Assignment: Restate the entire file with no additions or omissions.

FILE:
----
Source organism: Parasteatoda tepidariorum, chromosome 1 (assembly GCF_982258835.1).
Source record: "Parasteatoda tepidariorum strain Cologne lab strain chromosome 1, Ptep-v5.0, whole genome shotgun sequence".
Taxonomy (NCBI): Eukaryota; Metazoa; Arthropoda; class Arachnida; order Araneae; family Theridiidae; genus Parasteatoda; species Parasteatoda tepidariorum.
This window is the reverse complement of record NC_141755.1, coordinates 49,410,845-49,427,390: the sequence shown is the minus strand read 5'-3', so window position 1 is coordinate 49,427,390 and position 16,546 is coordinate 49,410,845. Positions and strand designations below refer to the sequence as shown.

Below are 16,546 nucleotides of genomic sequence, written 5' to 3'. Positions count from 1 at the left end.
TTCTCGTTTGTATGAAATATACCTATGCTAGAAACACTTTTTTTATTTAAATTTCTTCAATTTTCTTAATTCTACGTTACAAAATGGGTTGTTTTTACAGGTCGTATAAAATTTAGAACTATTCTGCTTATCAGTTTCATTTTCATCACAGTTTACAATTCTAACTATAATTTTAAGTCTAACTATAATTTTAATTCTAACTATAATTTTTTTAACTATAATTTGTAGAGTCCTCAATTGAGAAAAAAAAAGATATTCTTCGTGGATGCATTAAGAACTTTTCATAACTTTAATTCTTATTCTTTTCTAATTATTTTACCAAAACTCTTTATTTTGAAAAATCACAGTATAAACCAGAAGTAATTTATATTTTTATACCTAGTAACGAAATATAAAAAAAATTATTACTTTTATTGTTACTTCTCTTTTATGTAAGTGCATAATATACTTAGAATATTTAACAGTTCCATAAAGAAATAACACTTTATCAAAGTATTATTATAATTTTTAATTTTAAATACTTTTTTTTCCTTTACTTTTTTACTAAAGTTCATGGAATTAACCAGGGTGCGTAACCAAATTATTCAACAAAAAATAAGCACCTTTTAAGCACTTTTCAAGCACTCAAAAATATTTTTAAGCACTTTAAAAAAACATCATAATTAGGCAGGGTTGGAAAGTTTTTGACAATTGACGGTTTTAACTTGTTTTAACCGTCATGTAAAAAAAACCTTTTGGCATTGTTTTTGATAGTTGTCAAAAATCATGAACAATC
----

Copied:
Source organism: Parasteatoda tepidariorum, chromosome 1 (assembly GCF_982258835.1).
Source record: "Parasteatoda tepidariorum strain Cologne lab strain chromosome 1, Ptep-v5.0, whole genome shotgun sequence".
Taxonomy (NCBI): Eukaryota; Metazoa; Arthropoda; class Arachnida; order Araneae; family Theridiidae; genus Parasteatoda; species Parasteatoda tepidariorum.
This window is the reverse complement of record NC_141755.1, coordinates 49,410,845-49,427,390: the sequence shown is the minus strand read 5'-3', so window position 1 is coordinate 49,427,390 and position 16,546 is coordinate 49,410,845. Positions and strand designations below refer to the sequence as shown.

Below are 16,546 nucleotides of genomic sequence, written 5' to 3'. Positions count from 1 at the left end.
TTCTCGTTTGTATGAAATATACCTATGCTAGAAACACTTTTTTTATTTAAATTTCTTCAATTTTCTTAATTCTACGTTACAAAATGGGTTGTTTTTACAGGTCGTATAAAATTTAGAACTATTCTGCTTATCAGTTTCATTTTCATCACAGTTTACAATTCTAACTATAATTTTAAGTCTAACTATAATTTTAATTCTAACTATAATTTTTTTAACTATAATTTGTAGAGTCCTCAATTGAGAAAAAAAAAGATATTCTTCGTGGATGCATTAAGAACTTTTCATAACTTTAATTCTTATTCTTTTCTAATTATTTTACCAAAACTCTTTATTTTGAAAAATCACAGTATAAACCAGAAGTAATTTATATTTTTATACCTAGTAACGAAATATAAAAAAAATTATTACTTTTATTGTTACTTCTCTTTTATGTAAGTGCATAATATACTTAGAATATTTAACAGTTCCATAAAGAAATAACACTTTATCAAAGTATTATTATAATTTTTAATTTTAAATACTTTTTTTTCCTTTACTTTTTTACTAAAGTTCATGGAATTAACCAGGGTGCGTAACCAAATTATTCAACAAAAAATAAGCACCTTTTAAGCACTTTTCAAGCACTCAAAAATATTTTTAAGCACTTTAAAAAAACATCATAATTAGGCAGGGTTGGAAAGTTTTTGACAATTGACGGTTTTAACTTGTTTTAACCGTCATGTAAAAAAAACCTTTTGGCATTGTTTTTGATAGTTGTCAAAAATCATGAACAATC